I came home to find another pet! Now we have a bird in our house! My host families bought it from Africa and it is like a parrot in that one can teach it to speak. It is sitting on a platform for it in our house (since it cannot fly). I’m pretty excited! Do you think it will suffer the same fate as our goat?




This past weekend was spent in Bahla with my host father’s parents. We left for Bahla right after my school ended on Thursday and drove to Bahla. A lot of the family came over for a barbecue dinner that night to celebrate my host uncle and his wife’s return from their honeymoon in Malaysia (their wedding was the wedding I attended a week or two ago).

Today (Saturday), at about noon, I was told to go into a school bus with my cousin and my host brothers… yeah, things aren’t vague or anything here… We have a school bus in our yard because my host grandfather drives kids to school every morning and afternoon. It’s an old bus (I’ll put up a picture soon) so I was excited to ride in it, though I had no idea where we were going; I did know, however, that there was a big container of rice and salad that we were taking with us.

Turns out we were meeting a bunch of family members at a farm owned by my host grandfather. The farm is a huge plot of land that has a small house with one room and a bathroom. Now, however, nothing grows on the farm because there is no water on the farm. We all sat outside on matts underneath a covering and had a barbecue party! We also spotted a camel so that was pretty exciting.

The rest of the day was low-key spent around the house.

I’m Taller than Everyone Else

Considering everyone else was in elementary school, I suppose it make sense that I (and the other NSLI-Y) girls were the tallest.

Yesterday morning we volunteered at another elementary school. The school was next to the school in which we had volunteered last time, so it was located in one of the older areas in Oman called Seeb. The school, a government school (ie- public school), was near the beach and was similar to the previous school in that there was a courtyard that was surrounded by all the classrooms. The school had a really nice courtyard with little patches of garden and murals were on some of the walls. It had a very friendly atmosphere.

We got to the school after the morning announcement ceremony and went directly to the teacher’s lounge (similar to the previous school’s lounge: there were cubicle-type desks, a matt on the ground for people to sit on, and an area with coffee and tea). The teachers and administration were all women and were wearing brightly colored Omani clothing. All of the women had their hair covered.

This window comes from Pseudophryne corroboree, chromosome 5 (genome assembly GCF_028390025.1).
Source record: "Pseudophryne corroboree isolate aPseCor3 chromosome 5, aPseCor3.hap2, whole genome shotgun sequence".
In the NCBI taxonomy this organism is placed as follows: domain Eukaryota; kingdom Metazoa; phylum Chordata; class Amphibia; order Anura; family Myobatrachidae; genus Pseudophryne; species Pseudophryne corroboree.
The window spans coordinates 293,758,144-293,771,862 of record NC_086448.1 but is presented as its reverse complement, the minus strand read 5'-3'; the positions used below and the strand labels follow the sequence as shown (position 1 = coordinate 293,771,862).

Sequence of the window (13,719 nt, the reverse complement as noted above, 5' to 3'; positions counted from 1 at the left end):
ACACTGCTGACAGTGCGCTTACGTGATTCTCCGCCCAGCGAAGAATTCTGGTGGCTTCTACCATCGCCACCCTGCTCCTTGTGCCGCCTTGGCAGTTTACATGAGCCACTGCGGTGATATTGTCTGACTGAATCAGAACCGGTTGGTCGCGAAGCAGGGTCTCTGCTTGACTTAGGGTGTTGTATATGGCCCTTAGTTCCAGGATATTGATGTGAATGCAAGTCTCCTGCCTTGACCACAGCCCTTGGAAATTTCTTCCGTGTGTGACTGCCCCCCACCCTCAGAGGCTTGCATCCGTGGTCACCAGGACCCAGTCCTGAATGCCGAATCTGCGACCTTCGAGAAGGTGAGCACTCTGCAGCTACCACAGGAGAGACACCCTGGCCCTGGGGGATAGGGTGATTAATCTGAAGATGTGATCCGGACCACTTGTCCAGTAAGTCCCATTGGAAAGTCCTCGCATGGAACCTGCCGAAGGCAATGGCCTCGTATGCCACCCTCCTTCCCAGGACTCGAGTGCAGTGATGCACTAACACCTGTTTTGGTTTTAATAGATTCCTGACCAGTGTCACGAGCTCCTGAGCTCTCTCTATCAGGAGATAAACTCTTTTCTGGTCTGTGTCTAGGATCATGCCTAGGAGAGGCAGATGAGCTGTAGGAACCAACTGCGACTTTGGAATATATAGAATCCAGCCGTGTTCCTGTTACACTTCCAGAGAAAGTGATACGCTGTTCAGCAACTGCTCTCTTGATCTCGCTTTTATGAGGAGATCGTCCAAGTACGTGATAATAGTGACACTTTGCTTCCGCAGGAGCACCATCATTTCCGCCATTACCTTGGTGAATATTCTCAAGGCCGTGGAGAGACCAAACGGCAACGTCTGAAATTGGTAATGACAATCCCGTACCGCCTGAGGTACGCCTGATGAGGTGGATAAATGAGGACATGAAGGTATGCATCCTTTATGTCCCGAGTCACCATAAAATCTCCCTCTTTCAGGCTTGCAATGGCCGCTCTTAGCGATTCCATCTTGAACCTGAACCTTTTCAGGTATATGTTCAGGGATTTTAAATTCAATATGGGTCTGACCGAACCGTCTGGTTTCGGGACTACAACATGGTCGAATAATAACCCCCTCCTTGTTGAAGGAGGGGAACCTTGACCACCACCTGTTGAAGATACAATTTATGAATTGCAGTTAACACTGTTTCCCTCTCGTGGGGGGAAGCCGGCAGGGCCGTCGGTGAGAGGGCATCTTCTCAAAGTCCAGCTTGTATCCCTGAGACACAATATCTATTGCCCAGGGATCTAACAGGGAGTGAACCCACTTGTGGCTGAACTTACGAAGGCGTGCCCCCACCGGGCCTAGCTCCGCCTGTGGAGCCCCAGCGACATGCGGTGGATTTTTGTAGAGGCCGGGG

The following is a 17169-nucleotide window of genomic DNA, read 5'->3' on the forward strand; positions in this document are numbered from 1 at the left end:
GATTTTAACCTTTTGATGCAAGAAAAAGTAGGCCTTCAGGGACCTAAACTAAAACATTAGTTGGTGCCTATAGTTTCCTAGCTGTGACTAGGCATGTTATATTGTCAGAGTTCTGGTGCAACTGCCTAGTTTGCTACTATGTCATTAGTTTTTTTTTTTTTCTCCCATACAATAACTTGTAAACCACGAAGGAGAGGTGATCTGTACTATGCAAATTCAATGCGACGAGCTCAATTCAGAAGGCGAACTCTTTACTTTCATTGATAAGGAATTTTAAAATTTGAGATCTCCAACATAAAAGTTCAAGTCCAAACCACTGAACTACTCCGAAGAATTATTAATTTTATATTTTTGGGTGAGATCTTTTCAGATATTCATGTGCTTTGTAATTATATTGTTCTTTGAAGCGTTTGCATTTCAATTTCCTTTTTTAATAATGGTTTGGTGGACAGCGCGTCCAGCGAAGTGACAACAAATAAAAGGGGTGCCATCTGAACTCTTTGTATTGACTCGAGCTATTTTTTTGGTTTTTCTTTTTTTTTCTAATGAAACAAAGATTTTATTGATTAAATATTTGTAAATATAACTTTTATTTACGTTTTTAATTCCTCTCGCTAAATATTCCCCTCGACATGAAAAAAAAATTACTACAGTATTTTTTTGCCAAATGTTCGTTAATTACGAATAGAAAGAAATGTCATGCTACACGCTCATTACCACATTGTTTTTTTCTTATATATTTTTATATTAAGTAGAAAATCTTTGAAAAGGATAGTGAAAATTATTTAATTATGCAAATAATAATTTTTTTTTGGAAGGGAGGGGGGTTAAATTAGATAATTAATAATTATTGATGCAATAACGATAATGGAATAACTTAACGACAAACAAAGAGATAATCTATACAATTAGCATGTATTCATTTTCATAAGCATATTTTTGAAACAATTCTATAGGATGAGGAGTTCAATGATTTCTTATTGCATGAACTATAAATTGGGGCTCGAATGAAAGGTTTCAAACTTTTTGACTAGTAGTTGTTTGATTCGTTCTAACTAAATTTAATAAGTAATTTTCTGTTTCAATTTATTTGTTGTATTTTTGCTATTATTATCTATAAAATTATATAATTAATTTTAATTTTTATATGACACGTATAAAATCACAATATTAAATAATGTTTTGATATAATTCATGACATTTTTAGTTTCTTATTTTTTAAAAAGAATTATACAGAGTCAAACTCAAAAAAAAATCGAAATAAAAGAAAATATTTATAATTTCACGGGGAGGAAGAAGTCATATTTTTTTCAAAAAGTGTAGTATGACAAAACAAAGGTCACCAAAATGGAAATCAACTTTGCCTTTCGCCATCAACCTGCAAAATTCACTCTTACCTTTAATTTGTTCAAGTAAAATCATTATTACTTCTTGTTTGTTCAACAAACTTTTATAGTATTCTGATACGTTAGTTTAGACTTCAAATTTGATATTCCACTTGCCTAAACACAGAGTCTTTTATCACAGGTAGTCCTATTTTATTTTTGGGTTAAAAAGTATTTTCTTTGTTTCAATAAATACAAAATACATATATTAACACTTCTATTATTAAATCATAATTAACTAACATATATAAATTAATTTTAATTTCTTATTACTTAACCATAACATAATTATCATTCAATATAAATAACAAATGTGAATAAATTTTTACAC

They were all so sweet and welcoming and all stood up and lined up to great us as we walked in. They came and sat with us and talked to us in Arabic while we waited for our classes to begin.

Each of us only attended one class and I sat in an Arabic class with Anna. It was actually really exciting because I understood most of what was going on in the class! Granted, they were elementary school kids, but hey, progress is progress! In the class, they read sentences in Arabic out-loud and then described a picture of Soor, which is a city in Oman. The students were again very enthusiastic, though in this school they did not scream “teacher teacher” while jumping out of their seats when they wanted to answer a question. They did frantically wave their arms around though when a question was asked, and the longer the teacher waited to call on a student, the more frantic they got. It was quite amusing actually.

The classroom itself had yellow plaster walls, tiled stone floor, and a photo of Sultan Qaboos hung in the front. There were some decorations around in the room. It was simple but friendly. The teacher was really enthusiastic and you could tell that she loved her students.

After our classes, we hung around for a while more before eating the obligatory and all-too-delicious dates.

I’m excited because we are going to start volunteering at schools every Thursday. I feel so lucky to have this opportunity, because it is such a rare chance to be able to go into schools and meet and talk to teachers and students in various schools around the city. I can’t wait for next week’s school! Who would’ve thought that I’d be excited to go back to elementary school?